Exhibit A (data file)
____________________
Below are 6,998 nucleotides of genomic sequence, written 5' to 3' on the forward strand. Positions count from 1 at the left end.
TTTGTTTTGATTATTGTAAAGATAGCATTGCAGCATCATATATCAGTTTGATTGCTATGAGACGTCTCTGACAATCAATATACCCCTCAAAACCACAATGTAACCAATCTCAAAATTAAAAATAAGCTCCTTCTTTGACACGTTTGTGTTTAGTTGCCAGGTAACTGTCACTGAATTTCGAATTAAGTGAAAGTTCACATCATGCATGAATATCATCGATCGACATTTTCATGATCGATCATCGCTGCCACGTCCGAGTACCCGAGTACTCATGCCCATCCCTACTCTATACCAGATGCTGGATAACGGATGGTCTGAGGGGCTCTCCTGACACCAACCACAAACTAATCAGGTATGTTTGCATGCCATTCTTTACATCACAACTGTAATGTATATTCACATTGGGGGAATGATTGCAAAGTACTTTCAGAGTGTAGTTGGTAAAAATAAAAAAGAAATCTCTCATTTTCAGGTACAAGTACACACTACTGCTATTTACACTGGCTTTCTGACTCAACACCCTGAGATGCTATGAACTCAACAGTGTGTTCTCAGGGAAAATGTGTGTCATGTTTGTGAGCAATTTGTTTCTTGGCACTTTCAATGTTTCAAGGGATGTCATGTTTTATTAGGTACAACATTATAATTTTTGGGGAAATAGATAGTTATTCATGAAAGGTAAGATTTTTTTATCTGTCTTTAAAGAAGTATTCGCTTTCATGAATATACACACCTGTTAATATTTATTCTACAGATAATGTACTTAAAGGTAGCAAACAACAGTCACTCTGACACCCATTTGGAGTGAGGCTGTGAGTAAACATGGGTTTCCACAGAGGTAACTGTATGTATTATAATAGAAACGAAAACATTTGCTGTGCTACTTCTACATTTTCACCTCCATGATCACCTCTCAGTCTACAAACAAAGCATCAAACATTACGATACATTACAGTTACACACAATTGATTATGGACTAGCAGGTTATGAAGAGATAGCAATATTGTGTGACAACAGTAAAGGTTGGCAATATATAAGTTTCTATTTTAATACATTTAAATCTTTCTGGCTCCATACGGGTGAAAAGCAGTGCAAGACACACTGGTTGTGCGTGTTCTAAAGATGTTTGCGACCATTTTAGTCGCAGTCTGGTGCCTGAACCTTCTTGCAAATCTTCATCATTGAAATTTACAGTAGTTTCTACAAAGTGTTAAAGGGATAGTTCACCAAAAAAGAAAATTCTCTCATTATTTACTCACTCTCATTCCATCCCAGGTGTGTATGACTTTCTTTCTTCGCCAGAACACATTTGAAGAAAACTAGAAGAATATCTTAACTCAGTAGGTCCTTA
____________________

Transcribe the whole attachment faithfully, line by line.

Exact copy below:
Below are 6,998 nucleotides of genomic sequence, written 5' to 3' on the forward strand. Positions count from 1 at the left end.
TTTGTTTTGATTATTGTAAAGATAGCATTGCAGCATCATATATCAGTTTGATTGCTATGAGACGTCTCTGACAATCAATATACCCCTCAAAACCACAATGTAACCAATCTCAAAATTAAAAATAAGCTCCTTCTTTGACACGTTTGTGTTTAGTTGCCAGGTAACTGTCACTGAATTTCGAATTAAGTGAAAGTTCACATCATGCATGAATATCATCGATCGACATTTTCATGATCGATCATCGCTGCCACGTCCGAGTACCCGAGTACTCATGCCCATCCCTACTCTATACCAGATGCTGGATAACGGATGGTCTGAGGGGCTCTCCTGACACCAACCACAAACTAATCAGGTATGTTTGCATGCCATTCTTTACATCACAACTGTAATGTATATTCACATTGGGGGAATGATTGCAAAGTACTTTCAGAGTGTAGTTGGTAAAAATAAAAAAGAAATCTCTCATTTTCAGGTACAAGTACACACTACTGCTATTTACACTGGCTTTCTGACTCAACACCCTGAGATGCTATGAACTCAACAGTGTGTTCTCAGGGAAAATGTGTGTCATGTTTGTGAGCAATTTGTTTCTTGGCACTTTCAATGTTTCAAGGGATGTCATGTTTTATTAGGTACAACATTATAATTTTTGGGGAAATAGATAGTTATTCATGAAAGGTAAGATTTTTTTATCTGTCTTTAAAGAAGTATTCGCTTTCATGAATATACACACCTGTTAATATTTATTCTACAGATAATGTACTTAAAGGTAGCAAACAACAGTCACTCTGACACCCATTTGGAGTGAGGCTGTGAGTAAACATGGGTTTCCACAGAGGTAACTGTATGTATTATAATAGAAACGAAAACATTTGCTGTGCTACTTCTACATTTTCACCTCCATGATCACCTCTCAGTCTACAAACAAAGCATCAAACATTACGATACATTACAGTTACACACAATTGATTATGGACTAGCAGGTTATGAAGAGATAGCAATATTGTGTGACAACAGTAAAGGTTGGCAATATATAAGTTTCTATTTTAATACATTTAAATCTTTCTGGCTCCATACGGGTGAAAAGCAGTGCAAGACACACTGGTTGTGCGTGTTCTAAAGATGTTTGCGACCATTTTAGTCGCAGTCTGGTGCCTGAACCTTCTTGCAAATCTTCATCATTGAAATTTACAGTAGTTTCTACAAAGTGTTAAAGGGATAGTTCACCAAAAAAGAAAATTCTCTCATTATTTACTCACTCTCATTCCATCCCAGGTGTGTATGACTTTCTTTCTTCGCCAGAACACATTTGAAGAAAACTAGAAGAATATCTTAACTCAGTAGGTCCTTA